THE daughter of a Sedbergh man who died after coming into contact with contaminated blood has said she hopes a public inquiry will bring ‘clarity’.

Sarah Dorricott’s father Mike Dorricott was one of the people affected by the scandal of the 1970s and ‘80s, which left 2,400 people dead.

Mr Dorricott died from liver cancer caused by hepatitis C that he contracted after undergoing routine dental surgery in 1983.

A public inquiry into the events began in London on Monday.

“I think with the start of the inquiry, there was a lot of heightened emotions,” said Sarah, who lives in Leeds. “It was quite a big day for us and something that campaigners have been waiting for for quite a long time.”

The beginning of the infected blood inquiry, which is expected to last at least two-and-a-half years, began with a commemoration of the victims.

Images of individuals and private family moments filled a large screen while the music of Read All About it by Emeli Sande played, and there was more than half an hour of video testimonies.

There were also readings by Downton actor David Robb and actress Isla Blair, who through a segment called This is What We Know, spelt out the figures, facts and impact.

According to the terms of reference of the inquiry, which were published in July, it will consider “whether there have been attempts to conceal details of what happened” through the destruction of documents or withholding of information.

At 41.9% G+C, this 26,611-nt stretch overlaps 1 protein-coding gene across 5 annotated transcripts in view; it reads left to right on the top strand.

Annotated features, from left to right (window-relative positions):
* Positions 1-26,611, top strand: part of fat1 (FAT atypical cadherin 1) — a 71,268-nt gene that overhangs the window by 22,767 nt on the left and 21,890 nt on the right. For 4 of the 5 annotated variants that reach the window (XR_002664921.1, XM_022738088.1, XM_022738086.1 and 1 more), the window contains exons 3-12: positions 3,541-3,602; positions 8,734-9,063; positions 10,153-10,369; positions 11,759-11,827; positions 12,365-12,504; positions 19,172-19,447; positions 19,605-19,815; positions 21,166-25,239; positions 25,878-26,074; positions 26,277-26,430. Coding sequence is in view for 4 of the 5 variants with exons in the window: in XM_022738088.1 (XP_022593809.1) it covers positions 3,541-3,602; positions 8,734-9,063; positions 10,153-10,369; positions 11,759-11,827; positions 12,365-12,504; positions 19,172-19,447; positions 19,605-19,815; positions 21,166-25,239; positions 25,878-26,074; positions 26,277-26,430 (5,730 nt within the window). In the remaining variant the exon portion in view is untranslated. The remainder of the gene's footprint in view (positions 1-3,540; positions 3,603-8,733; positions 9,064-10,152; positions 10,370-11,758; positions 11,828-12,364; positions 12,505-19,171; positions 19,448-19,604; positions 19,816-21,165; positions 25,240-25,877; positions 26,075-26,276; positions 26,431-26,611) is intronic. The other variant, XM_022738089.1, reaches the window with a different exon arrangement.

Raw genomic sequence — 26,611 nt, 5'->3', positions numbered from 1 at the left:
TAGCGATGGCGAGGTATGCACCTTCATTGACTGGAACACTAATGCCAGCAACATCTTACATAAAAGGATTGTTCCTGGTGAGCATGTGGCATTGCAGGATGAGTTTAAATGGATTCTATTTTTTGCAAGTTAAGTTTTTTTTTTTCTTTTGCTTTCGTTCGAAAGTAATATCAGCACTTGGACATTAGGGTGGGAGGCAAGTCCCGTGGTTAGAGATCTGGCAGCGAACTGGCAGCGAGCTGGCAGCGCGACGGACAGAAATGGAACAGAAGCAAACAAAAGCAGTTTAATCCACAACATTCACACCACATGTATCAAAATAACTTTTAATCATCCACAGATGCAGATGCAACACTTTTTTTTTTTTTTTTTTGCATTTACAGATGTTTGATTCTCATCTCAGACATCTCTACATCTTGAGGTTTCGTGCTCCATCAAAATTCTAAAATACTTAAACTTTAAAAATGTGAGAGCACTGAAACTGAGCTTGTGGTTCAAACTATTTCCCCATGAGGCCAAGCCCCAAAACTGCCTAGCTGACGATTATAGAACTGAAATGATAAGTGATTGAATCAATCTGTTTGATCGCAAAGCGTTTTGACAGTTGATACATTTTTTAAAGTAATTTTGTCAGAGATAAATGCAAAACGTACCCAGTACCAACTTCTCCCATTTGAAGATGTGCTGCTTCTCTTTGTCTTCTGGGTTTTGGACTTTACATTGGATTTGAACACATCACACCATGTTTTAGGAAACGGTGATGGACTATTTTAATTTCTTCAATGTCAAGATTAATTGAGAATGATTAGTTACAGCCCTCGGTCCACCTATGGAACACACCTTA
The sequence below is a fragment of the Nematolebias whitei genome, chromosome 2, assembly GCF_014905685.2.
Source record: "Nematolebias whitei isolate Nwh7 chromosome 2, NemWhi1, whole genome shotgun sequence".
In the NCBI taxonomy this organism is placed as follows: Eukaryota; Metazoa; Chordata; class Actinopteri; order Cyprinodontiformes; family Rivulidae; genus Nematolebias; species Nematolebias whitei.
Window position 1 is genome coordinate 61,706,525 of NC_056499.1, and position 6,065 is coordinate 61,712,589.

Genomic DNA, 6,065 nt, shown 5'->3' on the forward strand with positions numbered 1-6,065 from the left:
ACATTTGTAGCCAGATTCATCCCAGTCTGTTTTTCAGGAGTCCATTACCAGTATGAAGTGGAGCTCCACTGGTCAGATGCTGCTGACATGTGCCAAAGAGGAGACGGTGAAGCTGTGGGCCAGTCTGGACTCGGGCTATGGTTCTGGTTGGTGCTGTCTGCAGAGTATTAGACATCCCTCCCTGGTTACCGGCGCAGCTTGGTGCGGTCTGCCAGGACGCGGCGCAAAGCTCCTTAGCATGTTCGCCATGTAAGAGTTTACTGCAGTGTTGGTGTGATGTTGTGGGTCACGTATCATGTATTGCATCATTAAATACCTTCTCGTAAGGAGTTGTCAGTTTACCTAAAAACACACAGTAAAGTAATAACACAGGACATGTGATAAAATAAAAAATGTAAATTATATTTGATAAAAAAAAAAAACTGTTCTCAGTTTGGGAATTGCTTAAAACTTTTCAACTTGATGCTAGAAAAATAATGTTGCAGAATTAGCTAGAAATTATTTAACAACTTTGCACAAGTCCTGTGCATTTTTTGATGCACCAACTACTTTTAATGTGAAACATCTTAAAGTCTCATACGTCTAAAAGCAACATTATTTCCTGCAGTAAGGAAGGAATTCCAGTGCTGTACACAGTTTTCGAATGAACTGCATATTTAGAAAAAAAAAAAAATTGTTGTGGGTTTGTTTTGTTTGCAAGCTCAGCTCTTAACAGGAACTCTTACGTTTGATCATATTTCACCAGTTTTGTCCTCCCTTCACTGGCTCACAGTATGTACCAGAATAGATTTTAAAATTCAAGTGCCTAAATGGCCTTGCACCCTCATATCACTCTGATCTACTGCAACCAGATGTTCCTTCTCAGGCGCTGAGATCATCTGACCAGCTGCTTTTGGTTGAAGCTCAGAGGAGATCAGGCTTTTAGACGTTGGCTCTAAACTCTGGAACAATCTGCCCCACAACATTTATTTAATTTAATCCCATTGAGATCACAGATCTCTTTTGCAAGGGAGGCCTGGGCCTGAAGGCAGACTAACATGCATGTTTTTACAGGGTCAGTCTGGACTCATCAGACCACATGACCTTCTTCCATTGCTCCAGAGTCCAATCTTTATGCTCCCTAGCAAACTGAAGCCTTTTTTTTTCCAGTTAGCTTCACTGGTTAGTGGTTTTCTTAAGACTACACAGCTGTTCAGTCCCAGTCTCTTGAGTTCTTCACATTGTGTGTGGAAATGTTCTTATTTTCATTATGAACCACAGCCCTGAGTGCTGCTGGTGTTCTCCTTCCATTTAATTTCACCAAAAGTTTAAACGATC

It will also consider if those attempts were deliberate and if “there has been a lack of openness or candour” in the response of the Government, NHS bodies and other officials to the people affected.

Sarah, 27, has been involved in the contaminated blood campaign for a number of years – but she remains unconvinced that the inquiry will bring real justice.

“I think there are quite a few campaigners, myself included, who are a little bit sceptical about if we are going to get justice in the end,” she said. “I think it’s a little naive to think it’s all going to work out in the end. I think because campaigners have been put on the backburner for decades, I think they are a little bit sceptical.”

She hopes that the inquiry will bring ‘complete clarity’ to what happened.

“”I’m not bothered about compensation,” she said. “I want to find out exactly what happened and why. It’s about holding people accountable and being able to say for future generations that this is what went wrong and how we can prevent it again.”